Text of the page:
the vice chair typically spend at least half of their time interacting with other board members, top management, and the
family, which is kept informed about the business through newsletters, informal gatherings, and regular reports.
Nepotism is the obvious way to destroy a family-owned business in a single generation – and this happens, all the time and
all over the world. To control the natural human desire to favor your own kin, family-owned businesses that want to last
for generations must establish a true meritocracy, as all the companies in the survey did.
Half of the families had decided not to have their members involved in management at all. “You cannot expect the family
to consistently generate competent top managers,” one family leader said. Another noted, “My uncle, who had been appointed
chief executive, died early. Otherwise, he would have ruined the business.” A third leader said, “Our key factor of success
is that we hire the best people in the market, and if they turn out not to be the best, we fire them. We would not be able
to do that if we had family members in management.”
In the remaining companies, family members who have proved their competence are welcome to serve as managers. Two of the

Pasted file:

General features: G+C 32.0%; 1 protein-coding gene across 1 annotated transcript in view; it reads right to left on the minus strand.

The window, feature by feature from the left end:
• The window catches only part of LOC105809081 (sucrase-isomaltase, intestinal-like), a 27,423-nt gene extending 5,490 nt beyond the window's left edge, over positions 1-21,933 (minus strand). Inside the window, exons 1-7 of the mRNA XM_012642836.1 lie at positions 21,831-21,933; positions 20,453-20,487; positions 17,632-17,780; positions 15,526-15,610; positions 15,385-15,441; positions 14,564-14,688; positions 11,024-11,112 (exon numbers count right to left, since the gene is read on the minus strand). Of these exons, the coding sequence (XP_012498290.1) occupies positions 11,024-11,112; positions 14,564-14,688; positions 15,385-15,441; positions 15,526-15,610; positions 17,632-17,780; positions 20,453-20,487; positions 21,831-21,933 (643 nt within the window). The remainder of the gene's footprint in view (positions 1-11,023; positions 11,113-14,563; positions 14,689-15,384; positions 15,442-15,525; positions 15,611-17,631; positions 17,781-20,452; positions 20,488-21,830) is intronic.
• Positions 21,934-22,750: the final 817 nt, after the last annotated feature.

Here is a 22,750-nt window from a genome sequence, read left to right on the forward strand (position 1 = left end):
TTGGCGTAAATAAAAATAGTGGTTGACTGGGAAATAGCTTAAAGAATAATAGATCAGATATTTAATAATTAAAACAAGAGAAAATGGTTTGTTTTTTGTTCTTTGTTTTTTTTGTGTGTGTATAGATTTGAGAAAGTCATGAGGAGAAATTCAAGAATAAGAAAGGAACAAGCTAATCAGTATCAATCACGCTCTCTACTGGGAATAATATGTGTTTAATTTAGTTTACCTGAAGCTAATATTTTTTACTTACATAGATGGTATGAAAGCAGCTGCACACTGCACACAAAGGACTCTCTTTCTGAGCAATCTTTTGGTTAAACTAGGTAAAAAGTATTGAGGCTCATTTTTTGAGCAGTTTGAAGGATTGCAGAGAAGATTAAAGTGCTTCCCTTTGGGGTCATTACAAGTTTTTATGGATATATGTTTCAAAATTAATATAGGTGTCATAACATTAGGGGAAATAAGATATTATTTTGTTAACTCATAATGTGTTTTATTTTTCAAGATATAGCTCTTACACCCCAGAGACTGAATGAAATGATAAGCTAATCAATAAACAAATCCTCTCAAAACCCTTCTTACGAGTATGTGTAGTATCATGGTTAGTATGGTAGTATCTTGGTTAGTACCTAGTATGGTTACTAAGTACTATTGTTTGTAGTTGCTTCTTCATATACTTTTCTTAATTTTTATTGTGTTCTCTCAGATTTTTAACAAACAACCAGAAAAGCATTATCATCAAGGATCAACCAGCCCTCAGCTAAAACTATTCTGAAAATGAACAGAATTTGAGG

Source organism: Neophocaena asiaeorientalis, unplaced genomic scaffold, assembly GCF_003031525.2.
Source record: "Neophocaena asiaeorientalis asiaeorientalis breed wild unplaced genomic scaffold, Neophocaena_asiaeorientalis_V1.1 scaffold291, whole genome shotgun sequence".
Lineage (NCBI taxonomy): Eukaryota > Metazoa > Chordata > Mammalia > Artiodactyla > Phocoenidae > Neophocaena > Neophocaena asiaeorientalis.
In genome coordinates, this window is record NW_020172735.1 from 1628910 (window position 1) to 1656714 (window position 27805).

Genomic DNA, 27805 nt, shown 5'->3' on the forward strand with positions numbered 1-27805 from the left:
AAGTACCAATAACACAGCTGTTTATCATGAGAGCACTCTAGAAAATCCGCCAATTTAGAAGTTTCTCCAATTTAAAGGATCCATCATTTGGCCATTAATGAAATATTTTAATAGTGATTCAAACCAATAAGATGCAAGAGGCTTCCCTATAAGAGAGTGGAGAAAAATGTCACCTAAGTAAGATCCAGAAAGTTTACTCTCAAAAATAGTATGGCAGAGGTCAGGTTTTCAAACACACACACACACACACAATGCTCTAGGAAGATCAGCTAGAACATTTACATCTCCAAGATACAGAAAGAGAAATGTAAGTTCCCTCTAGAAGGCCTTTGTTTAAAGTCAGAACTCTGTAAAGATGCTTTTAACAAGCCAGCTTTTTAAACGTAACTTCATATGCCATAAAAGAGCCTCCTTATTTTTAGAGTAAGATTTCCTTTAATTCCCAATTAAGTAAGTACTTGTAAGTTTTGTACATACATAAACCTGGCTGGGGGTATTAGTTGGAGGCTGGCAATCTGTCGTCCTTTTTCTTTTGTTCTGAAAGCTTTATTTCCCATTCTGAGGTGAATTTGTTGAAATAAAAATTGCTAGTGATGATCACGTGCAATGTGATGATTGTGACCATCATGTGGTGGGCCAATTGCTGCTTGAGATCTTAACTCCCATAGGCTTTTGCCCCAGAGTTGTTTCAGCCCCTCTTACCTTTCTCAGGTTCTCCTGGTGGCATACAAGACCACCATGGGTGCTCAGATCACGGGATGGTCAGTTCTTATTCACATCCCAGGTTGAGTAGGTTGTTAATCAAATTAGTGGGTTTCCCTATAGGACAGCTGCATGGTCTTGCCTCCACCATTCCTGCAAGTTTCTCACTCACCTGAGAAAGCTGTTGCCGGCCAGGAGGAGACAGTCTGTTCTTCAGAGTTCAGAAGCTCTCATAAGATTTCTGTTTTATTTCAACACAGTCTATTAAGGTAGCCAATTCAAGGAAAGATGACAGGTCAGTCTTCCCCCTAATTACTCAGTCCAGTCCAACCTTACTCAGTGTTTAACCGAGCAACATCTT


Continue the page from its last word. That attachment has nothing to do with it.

companies require family members to start work outside the family business. After they have had 10 to 15 years of highly
successful experience, its board may invite them to hold top-management positions. Said one family CEO: “I was surprised
to be invited to run the company, but I guess the family found me competent.”
At the other companies, family members can enter the business after graduation and work their way up. Their performance
and career prospects are usually evaluated every year, often by competent outsiders reporting directly to the board. If
such family members lack the potential to become top managers in the long term, they leave the company. “Our policy is up
or out,” one family leader said. “Nobody gets promoted because he or she is family – rather, the opposite.”
One family member and CEO of a privately held company explained in great detail how he was put through a two-year process
of outside evaluation and coaching before a board committee appointed him to the position. Another company uses a recruiting
firm to find alternative, outside candidates for every top-management position and sometimes appoints them. Harsh as these
policies may seem, they safeguard the family’s long-term interests.
Most of the family-owned businesses in the study are privately held holding companies with reasonably independent
subsidiaries, which might be publicly owned, although most of the time the family holding company fully controls the
more important ones. By keeping the holding private, the family avoids pressure from outside shareholders for quick, high
returns and thus allows the company to pursue diversification strategies to achieve steady profitability and survival over
shifting business cycles. This approach might not make sense for a purely financial investor, but families that aim to
keep control for generations have a different perspective. “We want to provide diversification for our shareholders
within the business so that they don’t have to take the money out and do the diversification themselves,” one family
All of the family-owned businesses surveyed see themselves as conglomerates, not as single-business companies. While